Eurasian Milfoil
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Letter from Tim Hannah, Ministry of Environment: Feb. 13, 2024

Hello Vern,

Thank you for your call today.  In order for your lake management group to control the Eurasian milfoil with an aquatic herbicide, you will need to hire an exterminator possessing an Aquatic Vegetation Licence.  You will also require a permit issued by the Ministry of the Environment, Conservation and Parks (MECP).  An Application for a Permit to Perform a Water Extermination would be required to be submitted to the Regional Pesticide Specialist where the extermination is proposed to take place, as your lake is in Eastern Region, that would be me.  The application form itself can be found at this link:  Application for a Permit to Perform a Water Extermination - Forms - Central Forms Repository (CFR) (  


Attached you will find the Aquatic Herbicide Guide for 2023 (in draft still) which will provide detailed information on applying for a Permit, and outline all steps and information required to be submitted with the application form.  The exterminator you hire will fill out the application, and submit the required information.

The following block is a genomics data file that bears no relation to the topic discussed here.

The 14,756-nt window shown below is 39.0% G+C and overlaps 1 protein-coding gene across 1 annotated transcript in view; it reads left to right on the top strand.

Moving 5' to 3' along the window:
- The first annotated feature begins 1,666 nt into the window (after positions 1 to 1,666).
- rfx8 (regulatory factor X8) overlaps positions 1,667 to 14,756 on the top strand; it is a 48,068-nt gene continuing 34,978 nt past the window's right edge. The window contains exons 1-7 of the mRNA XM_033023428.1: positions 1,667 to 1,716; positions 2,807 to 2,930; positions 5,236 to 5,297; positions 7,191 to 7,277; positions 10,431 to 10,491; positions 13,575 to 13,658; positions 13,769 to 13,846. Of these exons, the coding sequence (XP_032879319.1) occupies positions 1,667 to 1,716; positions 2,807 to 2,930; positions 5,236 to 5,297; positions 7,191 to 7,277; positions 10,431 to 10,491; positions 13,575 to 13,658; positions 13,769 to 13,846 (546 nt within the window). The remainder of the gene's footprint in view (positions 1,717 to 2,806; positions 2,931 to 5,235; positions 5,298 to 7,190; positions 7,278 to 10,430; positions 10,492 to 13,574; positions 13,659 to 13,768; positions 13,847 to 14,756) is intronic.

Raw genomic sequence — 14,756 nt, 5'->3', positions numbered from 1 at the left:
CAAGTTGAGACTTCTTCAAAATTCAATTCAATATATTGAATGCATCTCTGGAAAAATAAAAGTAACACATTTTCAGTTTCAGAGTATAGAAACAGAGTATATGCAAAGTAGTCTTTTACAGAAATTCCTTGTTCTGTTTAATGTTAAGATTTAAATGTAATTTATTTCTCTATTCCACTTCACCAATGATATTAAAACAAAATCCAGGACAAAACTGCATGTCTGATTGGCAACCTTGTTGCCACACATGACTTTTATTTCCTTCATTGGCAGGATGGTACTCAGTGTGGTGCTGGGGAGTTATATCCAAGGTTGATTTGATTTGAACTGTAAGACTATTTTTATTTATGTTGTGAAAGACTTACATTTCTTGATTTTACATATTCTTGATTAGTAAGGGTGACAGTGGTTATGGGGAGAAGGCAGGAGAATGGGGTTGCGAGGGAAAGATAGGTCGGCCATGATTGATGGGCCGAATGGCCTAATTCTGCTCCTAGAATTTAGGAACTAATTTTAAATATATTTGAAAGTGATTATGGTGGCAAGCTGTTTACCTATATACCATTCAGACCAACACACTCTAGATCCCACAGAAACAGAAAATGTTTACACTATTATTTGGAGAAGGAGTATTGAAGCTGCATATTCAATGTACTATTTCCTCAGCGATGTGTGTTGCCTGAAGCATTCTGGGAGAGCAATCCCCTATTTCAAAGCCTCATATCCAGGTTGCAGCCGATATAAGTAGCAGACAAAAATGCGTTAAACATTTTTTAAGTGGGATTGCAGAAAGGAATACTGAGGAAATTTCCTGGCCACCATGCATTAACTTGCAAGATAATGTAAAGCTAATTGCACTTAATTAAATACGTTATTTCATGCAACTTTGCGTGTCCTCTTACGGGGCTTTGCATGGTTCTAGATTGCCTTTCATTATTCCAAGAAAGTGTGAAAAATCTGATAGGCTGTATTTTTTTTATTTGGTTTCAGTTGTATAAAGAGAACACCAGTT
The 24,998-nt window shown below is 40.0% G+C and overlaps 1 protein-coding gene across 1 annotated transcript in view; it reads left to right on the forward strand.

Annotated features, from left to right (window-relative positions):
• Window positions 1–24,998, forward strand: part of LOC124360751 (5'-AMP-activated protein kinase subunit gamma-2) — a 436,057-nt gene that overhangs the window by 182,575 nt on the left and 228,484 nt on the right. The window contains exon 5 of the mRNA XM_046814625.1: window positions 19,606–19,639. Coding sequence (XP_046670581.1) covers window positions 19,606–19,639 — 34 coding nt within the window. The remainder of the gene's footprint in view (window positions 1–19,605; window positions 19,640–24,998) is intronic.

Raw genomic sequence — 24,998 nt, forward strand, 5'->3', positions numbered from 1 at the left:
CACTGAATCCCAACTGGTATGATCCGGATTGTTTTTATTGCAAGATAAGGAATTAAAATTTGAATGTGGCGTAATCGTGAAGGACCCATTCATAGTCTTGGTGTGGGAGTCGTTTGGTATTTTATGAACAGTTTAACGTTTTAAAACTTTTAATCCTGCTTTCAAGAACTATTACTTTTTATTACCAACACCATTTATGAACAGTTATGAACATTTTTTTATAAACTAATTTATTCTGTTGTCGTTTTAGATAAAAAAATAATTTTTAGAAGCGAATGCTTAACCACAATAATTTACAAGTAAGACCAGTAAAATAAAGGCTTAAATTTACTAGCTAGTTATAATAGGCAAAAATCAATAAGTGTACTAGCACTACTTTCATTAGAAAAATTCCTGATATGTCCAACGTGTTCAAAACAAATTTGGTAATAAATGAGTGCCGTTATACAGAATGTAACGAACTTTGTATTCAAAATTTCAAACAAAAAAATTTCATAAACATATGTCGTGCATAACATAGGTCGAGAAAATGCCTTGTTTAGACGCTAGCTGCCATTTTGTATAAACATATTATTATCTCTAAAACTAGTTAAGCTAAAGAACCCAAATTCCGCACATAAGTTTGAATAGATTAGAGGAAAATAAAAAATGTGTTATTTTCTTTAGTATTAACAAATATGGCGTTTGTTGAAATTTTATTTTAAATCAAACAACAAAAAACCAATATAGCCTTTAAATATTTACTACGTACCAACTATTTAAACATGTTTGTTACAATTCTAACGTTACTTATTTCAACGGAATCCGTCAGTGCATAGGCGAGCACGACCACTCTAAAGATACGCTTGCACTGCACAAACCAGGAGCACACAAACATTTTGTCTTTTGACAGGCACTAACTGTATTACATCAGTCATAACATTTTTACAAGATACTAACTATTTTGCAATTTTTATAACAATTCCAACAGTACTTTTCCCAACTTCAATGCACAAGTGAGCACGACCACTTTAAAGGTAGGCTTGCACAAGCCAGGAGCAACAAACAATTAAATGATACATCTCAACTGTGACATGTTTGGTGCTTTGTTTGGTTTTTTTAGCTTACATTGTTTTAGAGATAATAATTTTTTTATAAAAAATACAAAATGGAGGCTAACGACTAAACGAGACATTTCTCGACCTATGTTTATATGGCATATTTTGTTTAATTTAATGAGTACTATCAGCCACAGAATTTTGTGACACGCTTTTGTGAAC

Besides requiring a Pesticide Permit issued by our Ministry, you must to comply with any other applicable legal requirements, including the prohibition on depositing a deleterious substance in water frequented by fish or in any place that may result in the substance entering any such water, contrary to subsection 36(3) or any other provision of the federal Fisheries Act.  As Environment and Climate Change Canada and/or Fisheries and Oceans Canada administer the Fisheries Act, you should contact them for any information about or interpretations of the Act. The contact for Environment and Climate Change Canada is  Information on Fisheries and Oceans Canada requirements, including a form to request a review of a near water project is available at


An approval may be required from Fisheries and Oceans Canada under the Aquatic Invasive Species Regulation under the Fisheries Act which would enable you to control the weeds, if they are an invasive species.  It is most likely Fisheries and Oceans Canada would deny approval to undertake any extermination if the plants are not aquatic invasive species, but that is their decision to make.  


A Letter of Advice may also be required from the Fisheries and Oceans Canada, Fish and Fish Habitat Program, if there are Species at Risk identified in the waterbody where you will be undertaking this treatment. Contact information for these issues is found in the guide document attached.  (you can also look up your lake in the following website to find Species at Risk: Aquatic species at risk map (


Please let me know if you have further questions.






Tim Hannah, B.Sc., C.Dir.
Pesticides Specialist (A)

Technical Support Section, Eastern Region

Ministry of the Environment, Conservation and Parks